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  • Writer's pictureThe San Juan Daily Star

Why Nikki Haley could be the most dangerous president



Why Joe Biden’s problem is bigger than just fatigue with anti-Trumpism. (Alain Pilon/The New York Times)

By Ross Douthat


In the alternate timeline where Ron DeSantis proved to be a capable campaigner and looked poised to defeat Donald Trump in New Hampshire and beyond, we would be facing a multitude of left-leaning essays on a single theme: “Why DeSantis is actually more dangerous than Trump.”


In this world, the only threat to Trump in New Hampshire is Nikki Haley, and her candidacy doesn’t look built to last much beyond that primary. But in the spirit of slipping in your controversial opinions while you can, and because she might yet be Trump’s running mate, here is my own fear: A Haley presidency could be more dangerous than a second Trump term.


This is not because I think that Haley is an authoritarian threat to American democracy. She is obviously not, and her nomination and election would have the salutary effect of re-normalizing Republican politics on important questions like, “Should you contest a lost election by pushing for a constitutional crisis and whipping up an angry mob?”


But when the history of 21st-century American decline is written, the crucial chapter will focus not on Trump but on one of his predecessors, George W. Bush: a better man than Trump, a capable politician with a number of sound policies to his credit, but also the architect of a hubristic foreign policy whose disastrous effects continue to ripple through the country and the world.


The Iraq War and the slower, longer failure in Afghanistan didn’t just begin the unraveling of the Pax Americana. They also discredited the American establishment at home, shattering the center-right and undermining the center-left, dissolving confidence in politicians, bureaucracies and even the military itself, while the war’s social effects lingered in the opioid epidemic and the mental health crisis.


Haley is not exactly a George W. Bush Republican. Rather, she shares the mood that emerged among establishment Republicans after Bushism collapsed, which blamed the failures of his presidency on overspending rather than Iraq, and envisioned a Republican future defined by fiscal austerity, moderation on social issues and full-spectrum hawkishness in foreign policy.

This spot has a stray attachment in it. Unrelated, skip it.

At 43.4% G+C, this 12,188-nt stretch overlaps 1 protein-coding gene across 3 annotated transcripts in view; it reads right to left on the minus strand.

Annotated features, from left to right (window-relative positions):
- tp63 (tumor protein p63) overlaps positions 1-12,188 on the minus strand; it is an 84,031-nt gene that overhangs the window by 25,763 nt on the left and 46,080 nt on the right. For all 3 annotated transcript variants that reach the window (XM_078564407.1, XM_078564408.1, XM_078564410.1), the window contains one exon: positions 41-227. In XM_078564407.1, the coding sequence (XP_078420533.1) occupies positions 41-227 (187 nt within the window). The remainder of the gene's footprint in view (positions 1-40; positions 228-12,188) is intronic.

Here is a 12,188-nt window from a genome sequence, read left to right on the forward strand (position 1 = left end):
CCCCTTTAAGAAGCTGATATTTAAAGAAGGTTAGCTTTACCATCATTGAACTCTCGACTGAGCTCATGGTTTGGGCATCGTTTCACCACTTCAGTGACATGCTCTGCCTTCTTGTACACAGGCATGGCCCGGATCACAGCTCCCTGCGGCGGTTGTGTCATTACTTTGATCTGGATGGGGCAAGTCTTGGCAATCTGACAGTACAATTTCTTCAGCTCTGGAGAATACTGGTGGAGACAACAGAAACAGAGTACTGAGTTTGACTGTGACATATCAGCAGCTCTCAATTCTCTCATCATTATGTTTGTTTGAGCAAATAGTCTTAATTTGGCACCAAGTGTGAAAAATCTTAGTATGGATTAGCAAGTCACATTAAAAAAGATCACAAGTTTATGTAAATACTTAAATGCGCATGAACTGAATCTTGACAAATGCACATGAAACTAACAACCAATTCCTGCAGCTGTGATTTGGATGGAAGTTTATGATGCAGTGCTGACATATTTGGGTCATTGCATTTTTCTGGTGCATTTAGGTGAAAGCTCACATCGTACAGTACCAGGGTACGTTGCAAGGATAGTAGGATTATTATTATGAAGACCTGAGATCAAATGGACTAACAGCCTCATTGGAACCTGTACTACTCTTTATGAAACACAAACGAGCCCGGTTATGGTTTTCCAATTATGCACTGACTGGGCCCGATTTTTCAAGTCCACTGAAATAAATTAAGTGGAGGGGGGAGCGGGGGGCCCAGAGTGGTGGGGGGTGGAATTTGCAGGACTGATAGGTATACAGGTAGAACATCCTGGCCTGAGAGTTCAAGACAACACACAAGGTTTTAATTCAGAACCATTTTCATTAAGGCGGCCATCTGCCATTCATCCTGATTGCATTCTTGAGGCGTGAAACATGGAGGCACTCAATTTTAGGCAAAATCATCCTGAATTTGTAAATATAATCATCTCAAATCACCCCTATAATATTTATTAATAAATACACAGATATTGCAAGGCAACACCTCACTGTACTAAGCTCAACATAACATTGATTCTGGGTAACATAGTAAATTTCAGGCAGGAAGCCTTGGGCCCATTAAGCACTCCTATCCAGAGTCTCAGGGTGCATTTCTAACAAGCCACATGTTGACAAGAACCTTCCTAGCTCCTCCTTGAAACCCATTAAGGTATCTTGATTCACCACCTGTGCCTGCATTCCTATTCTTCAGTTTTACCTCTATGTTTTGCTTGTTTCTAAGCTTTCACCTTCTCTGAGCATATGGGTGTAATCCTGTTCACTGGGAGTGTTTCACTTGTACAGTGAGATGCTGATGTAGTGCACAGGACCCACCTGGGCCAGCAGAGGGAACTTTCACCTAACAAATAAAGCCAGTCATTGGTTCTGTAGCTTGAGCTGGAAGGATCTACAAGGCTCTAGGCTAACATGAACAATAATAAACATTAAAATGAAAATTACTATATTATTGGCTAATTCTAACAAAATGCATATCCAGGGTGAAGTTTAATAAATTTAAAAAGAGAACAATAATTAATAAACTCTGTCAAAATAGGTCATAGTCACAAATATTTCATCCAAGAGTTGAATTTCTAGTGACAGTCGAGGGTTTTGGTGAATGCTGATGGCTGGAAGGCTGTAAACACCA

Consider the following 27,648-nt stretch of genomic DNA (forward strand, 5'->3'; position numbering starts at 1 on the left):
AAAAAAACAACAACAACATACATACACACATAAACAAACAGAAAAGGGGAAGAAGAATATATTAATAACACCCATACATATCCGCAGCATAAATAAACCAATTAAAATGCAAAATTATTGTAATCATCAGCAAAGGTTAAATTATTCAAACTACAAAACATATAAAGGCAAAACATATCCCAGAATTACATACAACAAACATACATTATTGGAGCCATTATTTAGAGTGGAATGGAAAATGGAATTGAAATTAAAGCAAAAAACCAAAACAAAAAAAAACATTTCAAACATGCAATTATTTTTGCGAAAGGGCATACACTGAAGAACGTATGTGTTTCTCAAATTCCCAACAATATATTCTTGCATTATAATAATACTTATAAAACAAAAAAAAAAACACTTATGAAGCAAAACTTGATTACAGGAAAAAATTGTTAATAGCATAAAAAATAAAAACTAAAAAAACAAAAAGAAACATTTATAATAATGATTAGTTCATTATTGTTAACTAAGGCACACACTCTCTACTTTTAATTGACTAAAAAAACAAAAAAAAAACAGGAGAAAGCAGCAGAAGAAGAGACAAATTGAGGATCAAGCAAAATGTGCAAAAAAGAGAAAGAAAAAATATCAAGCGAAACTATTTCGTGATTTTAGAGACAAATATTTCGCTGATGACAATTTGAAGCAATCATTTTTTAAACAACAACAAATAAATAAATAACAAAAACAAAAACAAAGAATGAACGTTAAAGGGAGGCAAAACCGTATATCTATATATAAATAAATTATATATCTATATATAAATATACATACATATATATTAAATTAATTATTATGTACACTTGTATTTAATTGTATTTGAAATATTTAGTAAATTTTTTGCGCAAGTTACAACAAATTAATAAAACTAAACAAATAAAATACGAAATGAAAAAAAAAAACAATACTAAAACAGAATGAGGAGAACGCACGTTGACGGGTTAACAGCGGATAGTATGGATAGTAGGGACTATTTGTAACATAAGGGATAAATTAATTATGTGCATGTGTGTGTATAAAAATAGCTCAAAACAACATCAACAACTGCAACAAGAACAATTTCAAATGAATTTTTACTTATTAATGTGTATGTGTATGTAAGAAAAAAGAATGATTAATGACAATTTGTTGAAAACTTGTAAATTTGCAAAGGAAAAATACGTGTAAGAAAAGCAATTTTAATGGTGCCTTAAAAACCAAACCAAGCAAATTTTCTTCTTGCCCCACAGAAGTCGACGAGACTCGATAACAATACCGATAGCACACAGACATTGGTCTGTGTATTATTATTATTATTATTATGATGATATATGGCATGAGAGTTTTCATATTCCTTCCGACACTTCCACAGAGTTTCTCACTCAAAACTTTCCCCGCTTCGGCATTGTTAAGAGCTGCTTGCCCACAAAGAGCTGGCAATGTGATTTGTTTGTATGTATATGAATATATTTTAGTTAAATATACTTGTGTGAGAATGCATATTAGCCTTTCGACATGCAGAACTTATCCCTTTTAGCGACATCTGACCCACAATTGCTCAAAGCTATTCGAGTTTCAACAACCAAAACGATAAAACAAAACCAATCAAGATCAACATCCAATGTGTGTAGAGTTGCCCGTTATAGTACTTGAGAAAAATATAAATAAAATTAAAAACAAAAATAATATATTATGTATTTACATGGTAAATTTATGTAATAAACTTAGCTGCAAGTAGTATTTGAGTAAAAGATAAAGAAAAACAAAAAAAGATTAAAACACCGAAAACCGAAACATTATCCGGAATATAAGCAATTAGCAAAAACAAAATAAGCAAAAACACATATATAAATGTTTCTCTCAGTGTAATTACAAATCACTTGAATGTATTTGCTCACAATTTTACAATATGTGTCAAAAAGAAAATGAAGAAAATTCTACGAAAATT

This was the worldview that Trump successfully ran against in 2016, when it was extremely ill-suited for the challenges the country faced. Today the landscape is somewhat different: Haley’s eagerness to talk about entitlement reform, for instance, is still probably a political loser, but the inflation-shadowed world of 2024 could use a grand bargain on deficits in a way the world of eight years ago did not.


However, on foreign policy a sweepingly hawkish vision is even more out of touch with the present global landscape, where the United States faces a destabilizing world with an overstretched military that can’t meet its recruitment goals and a set of rivals who see this moment as their window of opportunity. (Or of necessity, in the case of a China that’s powerful today but staring at rapid demographic decline just over the horizon.)


Promises of resolve and moral clarity will not save us: There is no way that we can confront every threat with equal confidence and military power, and there are necessary trade-offs between the costs of the Ukraine war, our support for Israel and containment of Iran, our efforts to protect Taiwan and cool North Korea’s growing bellicosity, along with the various secondary obligations and surprise crises that might hit.


In this environment, the ideal president is a Nixon or an Eisenhower — a realist and a careful balancer, not a dove or an isolationist but also not a bellicose idealist. And our gravest danger right now is probably not the one invoked by critics of Haley’s who imagine an America abandoning its allies, handing the world to dictators, beating a cowardly retreat.


Rather, the greater peril is an American establishment and an American president who overestimate our powers, commit ourselves too broadly and too thinly, and end up facing a series of outright military debacles and defeats. (Indeed, if I were to script a true domestic crisis for U.S. democracy, I would start with America losing a war with China and seeing its global power crack and break.)


Now it may be unfair to Haley to cast her in this kind of hubristic role. Hawkish politicians can practice realpolitik and play peacemaker — Ronald Reagan did both — and would-be realists can miscalculate their way into disasters. It’s possible to imagine scenarios where simply having greater energy in the executive helps America avoid problems that we would stagger into under a decrepit Joe Biden or a flailing and amoral Trump.


But out of all the candidates, Haley’s vision still reminds me the most of Bush’s worldview, which at a time of seemingly unconstrained power set us on the path to our era of crisis and constraint. Having seen that vision undermine a strong America, I do not trust it to rescue a weakened America. And if what failed us once should fail again, the price could be more terrible, and the collapse much more complete.

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